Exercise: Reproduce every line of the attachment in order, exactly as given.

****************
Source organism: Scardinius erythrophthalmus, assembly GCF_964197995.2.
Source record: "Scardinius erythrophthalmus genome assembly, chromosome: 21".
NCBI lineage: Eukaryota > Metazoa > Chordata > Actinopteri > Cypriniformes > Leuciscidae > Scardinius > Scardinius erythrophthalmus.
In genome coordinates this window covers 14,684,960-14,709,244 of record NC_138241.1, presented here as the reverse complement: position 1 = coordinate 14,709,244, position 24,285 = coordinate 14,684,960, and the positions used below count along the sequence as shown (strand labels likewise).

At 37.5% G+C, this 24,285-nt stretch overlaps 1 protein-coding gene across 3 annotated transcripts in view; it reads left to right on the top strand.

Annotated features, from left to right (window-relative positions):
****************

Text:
Source organism: Scardinius erythrophthalmus, assembly GCF_964197995.2.
Source record: "Scardinius erythrophthalmus genome assembly, chromosome: 21".
NCBI lineage: Eukaryota > Metazoa > Chordata > Actinopteri > Cypriniformes > Leuciscidae > Scardinius > Scardinius erythrophthalmus.
In genome coordinates this window covers 14,684,960-14,709,244 of record NC_138241.1, presented here as the reverse complement: position 1 = coordinate 14,709,244, position 24,285 = coordinate 14,684,960, and the positions used below count along the sequence as shown (strand labels likewise).

At 37.5% G+C, this 24,285-nt stretch overlaps 1 protein-coding gene across 3 annotated transcripts in view; it reads left to right on the top strand.

Annotated features, from left to right (window-relative positions):